Written by: Flo Montgomery for Adventure Camps
I remember lying in bed as a child of nine in Tanganyika. Outside the wind was blowing and the grass was soughing and singing restlessly. You don’t hear that now in the modern towns, but if you go to any of the Tanzanian national parks or reserves, there’s a good chance that there will be some sizeable grasslands of the type I typically relate to Africa.
In Ruaha National Park, the managers at Mdonya Old River Camp – Rebecca Phillips and Andrea Pompele – have captured some beautiful images of grasses and I’ve added in a smattering of shots by David Liebst showing how animals, insects and birds use the grass for food, shelter and camouflage.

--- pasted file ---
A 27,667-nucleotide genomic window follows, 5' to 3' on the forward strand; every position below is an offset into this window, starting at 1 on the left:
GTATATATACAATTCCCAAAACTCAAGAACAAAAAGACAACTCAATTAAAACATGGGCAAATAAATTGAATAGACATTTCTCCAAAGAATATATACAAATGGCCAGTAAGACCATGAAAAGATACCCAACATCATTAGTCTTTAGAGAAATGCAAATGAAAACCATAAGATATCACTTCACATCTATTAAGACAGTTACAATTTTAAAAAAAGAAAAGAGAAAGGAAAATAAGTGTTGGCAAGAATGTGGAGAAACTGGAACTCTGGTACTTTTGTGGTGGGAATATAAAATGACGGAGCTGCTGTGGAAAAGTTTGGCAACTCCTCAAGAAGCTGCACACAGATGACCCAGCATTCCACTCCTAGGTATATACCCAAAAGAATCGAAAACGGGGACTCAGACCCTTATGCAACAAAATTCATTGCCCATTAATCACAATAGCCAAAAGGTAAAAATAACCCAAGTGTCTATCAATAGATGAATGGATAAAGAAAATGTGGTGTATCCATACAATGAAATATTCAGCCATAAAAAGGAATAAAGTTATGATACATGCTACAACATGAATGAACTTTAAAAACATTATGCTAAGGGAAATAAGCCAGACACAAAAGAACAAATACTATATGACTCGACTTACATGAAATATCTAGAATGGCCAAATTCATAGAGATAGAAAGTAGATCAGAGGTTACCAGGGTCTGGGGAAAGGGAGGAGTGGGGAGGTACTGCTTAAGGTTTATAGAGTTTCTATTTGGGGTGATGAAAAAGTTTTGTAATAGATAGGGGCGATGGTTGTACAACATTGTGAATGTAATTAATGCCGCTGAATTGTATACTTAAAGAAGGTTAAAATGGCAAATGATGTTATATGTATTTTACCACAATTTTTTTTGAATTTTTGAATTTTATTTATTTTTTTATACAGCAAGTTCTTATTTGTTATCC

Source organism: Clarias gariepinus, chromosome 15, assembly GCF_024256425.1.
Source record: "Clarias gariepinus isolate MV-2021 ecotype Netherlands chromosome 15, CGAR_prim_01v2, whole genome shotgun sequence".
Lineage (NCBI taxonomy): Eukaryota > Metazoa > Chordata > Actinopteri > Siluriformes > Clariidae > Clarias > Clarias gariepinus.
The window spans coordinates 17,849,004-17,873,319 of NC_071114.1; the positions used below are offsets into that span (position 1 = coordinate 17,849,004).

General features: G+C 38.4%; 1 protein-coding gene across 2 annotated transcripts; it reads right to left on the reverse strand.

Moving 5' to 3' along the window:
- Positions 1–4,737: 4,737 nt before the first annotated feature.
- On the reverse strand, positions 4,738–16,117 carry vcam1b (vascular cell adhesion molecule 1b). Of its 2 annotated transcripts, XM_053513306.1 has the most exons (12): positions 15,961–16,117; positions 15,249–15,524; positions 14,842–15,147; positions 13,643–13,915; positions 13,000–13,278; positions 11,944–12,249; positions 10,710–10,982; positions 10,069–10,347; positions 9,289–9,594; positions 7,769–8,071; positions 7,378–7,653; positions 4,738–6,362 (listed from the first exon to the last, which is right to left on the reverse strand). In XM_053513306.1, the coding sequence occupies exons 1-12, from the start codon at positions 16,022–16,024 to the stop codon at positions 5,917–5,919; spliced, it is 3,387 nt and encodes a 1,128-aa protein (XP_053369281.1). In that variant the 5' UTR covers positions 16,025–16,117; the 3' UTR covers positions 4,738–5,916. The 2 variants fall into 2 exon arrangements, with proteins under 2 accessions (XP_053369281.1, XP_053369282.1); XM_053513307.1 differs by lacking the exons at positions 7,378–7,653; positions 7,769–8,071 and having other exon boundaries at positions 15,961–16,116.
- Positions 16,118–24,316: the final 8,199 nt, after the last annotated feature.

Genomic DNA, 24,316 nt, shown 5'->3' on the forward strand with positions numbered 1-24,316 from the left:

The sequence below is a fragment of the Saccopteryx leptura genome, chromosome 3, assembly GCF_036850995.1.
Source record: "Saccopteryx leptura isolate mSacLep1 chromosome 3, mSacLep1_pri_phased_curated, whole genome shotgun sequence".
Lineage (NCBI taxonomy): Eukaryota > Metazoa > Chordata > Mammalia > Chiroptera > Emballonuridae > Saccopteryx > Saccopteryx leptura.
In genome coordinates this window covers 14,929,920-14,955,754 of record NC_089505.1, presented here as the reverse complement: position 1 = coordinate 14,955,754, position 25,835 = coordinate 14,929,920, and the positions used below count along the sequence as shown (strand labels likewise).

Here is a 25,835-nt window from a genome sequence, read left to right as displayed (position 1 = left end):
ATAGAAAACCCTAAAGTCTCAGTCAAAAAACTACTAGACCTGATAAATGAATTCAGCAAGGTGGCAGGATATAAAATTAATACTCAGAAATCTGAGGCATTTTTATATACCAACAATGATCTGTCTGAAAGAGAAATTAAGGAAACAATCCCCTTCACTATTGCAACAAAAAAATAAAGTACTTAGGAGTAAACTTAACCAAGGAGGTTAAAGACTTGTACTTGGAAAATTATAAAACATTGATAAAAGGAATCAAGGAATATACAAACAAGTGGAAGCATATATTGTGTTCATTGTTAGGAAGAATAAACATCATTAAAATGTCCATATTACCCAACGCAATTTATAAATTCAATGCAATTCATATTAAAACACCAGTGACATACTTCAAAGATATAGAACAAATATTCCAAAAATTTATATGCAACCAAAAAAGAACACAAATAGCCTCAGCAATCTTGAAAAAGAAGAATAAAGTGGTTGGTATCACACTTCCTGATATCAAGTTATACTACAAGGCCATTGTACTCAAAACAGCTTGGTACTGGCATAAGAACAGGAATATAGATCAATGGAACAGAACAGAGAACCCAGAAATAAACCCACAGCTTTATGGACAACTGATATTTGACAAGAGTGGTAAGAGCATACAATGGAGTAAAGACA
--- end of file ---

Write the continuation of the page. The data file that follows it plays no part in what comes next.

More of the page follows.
As ever, nature creates a symbiotic balance between the inhabitants of the bush, and grasses play a large part in this.
The picture below is of a serval in rainy season, lying contentedly in crowsfoot grass. I love the way this grass changes shape from a ‘helicopter’ shape into a ‘crows foot’ as it dries, thus projecting its seeds.